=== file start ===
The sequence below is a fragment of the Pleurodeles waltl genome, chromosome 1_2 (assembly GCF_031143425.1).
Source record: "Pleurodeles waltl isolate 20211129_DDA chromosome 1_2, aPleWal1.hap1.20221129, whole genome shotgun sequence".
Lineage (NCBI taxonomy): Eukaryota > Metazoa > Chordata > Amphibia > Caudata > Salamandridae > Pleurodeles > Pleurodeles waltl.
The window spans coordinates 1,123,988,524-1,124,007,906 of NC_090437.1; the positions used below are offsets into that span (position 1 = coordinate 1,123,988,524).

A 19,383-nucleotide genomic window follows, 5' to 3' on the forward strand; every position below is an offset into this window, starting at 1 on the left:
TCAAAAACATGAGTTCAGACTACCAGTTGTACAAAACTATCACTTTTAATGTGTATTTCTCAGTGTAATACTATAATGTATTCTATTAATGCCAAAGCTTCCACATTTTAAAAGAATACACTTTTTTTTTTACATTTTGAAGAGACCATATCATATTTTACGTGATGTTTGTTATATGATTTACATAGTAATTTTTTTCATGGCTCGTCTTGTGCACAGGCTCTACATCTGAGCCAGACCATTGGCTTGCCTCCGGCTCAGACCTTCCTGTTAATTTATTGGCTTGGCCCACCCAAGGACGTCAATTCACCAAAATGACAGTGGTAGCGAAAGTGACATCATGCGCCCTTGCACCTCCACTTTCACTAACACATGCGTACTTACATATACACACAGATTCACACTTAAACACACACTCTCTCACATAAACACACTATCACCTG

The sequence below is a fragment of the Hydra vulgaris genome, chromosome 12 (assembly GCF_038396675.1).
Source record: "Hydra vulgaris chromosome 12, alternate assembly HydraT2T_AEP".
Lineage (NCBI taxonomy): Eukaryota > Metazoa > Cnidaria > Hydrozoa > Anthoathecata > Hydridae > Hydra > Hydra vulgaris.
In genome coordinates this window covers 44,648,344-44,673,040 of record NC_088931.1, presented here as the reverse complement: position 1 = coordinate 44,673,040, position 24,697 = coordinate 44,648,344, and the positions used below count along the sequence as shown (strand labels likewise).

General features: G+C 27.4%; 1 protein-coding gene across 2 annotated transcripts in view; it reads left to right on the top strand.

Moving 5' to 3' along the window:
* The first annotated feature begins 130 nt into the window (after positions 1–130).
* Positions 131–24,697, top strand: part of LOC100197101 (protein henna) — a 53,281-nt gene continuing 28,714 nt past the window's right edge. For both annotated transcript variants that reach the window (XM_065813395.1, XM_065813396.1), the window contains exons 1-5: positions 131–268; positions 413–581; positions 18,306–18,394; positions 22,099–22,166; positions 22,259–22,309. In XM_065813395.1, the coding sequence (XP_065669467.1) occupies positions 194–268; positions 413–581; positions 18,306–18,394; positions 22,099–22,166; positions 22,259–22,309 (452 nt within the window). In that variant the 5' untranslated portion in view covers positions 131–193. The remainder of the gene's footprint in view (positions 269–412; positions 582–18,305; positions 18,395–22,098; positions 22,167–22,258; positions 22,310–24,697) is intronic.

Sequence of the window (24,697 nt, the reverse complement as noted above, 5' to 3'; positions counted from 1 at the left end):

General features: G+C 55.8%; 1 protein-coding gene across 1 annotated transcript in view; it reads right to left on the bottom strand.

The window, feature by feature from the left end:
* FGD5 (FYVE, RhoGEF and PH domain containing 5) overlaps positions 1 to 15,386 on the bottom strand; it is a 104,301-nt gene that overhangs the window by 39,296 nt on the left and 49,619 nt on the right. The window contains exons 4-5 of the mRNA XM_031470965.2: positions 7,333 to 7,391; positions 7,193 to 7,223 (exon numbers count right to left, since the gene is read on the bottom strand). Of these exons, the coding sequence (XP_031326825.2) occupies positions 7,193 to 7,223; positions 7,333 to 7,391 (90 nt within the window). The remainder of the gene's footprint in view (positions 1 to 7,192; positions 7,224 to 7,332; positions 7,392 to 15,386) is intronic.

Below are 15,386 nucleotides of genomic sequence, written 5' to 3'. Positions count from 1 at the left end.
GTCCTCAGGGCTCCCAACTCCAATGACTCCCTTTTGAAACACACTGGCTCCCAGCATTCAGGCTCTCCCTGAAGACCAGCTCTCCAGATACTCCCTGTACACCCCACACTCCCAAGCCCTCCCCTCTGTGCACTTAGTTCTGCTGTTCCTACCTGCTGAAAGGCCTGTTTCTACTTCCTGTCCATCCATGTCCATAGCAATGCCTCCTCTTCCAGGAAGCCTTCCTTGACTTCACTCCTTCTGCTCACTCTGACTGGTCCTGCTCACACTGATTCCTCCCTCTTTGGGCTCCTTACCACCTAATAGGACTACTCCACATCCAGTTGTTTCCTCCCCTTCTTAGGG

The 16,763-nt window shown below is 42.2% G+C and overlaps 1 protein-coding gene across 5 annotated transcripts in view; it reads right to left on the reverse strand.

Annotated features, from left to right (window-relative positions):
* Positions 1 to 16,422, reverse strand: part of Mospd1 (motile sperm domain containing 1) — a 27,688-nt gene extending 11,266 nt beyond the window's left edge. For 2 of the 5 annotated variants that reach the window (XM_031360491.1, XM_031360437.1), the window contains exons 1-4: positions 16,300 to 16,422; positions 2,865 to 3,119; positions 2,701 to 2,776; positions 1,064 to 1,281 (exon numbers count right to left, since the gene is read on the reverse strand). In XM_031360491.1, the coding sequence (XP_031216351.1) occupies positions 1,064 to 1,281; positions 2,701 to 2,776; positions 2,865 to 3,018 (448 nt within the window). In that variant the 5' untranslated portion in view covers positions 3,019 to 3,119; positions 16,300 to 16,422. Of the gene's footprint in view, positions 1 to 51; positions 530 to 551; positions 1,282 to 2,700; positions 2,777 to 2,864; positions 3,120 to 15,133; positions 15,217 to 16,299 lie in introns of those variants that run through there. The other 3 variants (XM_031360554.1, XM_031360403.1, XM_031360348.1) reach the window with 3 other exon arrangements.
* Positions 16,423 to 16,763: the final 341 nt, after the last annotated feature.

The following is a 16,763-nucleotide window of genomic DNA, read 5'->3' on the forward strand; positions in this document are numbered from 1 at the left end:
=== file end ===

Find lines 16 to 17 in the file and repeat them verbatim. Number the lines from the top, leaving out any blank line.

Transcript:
General features: G+C 55.8%; 1 protein-coding gene across 1 annotated transcript in view; it reads right to left on the bottom strand.

The window, feature by feature from the left end: